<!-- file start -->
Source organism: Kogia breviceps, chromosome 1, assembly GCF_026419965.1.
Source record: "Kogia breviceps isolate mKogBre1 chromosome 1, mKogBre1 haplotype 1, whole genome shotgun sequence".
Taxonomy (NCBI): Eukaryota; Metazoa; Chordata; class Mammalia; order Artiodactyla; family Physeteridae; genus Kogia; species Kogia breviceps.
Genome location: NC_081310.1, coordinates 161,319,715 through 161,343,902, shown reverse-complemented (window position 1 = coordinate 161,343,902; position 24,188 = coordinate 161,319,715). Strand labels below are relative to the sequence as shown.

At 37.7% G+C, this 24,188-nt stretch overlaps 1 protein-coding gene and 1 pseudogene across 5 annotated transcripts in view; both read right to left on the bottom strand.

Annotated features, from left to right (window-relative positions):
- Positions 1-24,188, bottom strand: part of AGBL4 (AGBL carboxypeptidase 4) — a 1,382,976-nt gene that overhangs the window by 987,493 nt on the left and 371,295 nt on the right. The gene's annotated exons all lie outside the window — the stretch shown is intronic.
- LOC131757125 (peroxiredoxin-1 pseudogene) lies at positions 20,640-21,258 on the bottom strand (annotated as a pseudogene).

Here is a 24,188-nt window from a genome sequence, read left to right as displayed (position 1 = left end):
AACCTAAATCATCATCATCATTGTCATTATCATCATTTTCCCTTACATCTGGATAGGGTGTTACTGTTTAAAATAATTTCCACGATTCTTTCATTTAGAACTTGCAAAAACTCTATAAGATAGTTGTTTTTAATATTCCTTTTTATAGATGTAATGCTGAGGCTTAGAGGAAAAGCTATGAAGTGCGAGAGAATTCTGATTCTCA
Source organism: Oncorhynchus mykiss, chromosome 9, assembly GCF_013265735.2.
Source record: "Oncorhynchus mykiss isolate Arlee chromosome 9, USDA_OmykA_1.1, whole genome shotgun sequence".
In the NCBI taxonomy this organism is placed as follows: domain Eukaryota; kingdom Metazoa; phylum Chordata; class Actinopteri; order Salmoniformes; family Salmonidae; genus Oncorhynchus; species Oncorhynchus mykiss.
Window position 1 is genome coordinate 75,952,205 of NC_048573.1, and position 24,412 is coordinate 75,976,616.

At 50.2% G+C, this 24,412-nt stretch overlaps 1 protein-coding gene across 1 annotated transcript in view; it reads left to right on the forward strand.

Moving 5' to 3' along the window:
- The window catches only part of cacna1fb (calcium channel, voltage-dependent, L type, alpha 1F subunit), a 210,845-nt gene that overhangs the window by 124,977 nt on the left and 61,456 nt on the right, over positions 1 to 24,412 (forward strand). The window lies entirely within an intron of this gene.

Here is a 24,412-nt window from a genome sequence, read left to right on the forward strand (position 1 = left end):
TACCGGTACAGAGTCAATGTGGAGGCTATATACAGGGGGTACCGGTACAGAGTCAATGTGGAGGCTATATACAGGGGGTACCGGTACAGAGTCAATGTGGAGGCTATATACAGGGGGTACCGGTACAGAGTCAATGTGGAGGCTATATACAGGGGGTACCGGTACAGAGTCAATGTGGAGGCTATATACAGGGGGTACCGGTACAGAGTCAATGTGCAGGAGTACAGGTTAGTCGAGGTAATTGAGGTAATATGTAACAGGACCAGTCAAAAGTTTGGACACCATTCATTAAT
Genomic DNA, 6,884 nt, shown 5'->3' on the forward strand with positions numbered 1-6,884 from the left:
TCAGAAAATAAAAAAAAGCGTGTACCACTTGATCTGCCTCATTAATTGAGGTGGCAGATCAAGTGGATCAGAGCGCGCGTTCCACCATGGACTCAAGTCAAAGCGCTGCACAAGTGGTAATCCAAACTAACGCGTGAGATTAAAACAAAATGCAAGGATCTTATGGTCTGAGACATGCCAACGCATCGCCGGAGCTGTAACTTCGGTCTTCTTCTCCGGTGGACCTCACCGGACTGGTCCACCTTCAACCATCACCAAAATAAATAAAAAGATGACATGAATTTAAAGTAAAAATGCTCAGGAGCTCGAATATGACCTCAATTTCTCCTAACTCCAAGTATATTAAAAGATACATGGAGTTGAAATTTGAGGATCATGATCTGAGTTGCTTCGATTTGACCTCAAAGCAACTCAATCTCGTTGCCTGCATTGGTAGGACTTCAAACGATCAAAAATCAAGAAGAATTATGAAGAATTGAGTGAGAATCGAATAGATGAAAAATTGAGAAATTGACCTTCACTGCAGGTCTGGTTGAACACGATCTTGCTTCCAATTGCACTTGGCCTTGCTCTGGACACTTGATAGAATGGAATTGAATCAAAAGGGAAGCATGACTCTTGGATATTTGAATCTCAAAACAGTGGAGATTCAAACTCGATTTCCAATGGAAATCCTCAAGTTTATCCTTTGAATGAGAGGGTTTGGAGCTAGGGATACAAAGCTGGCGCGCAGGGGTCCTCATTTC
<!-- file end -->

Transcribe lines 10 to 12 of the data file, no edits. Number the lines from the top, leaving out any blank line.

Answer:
AACCTAAATCATCATCATCATTGTCATTATCATCATTTTCCCTTACATCTGGATAGGGTGTTACTGTTTAAAATAATTTCCACGATTCTTTCATTTAGAACTTGCAAAAACTCTATAAGATAGTTGTTTTTAATATTCCTTTTTATAGATGTAATGCTGAGGCTTAGAGGAAAAGCTATGAAGTGCGAGAGAATTCTGATTCTCA
Source organism: Oncorhynchus mykiss, chromosome 9, assembly GCF_013265735.2.
Source record: "Oncorhynchus mykiss isolate Arlee chromosome 9, USDA_OmykA_1.1, whole genome shotgun sequence".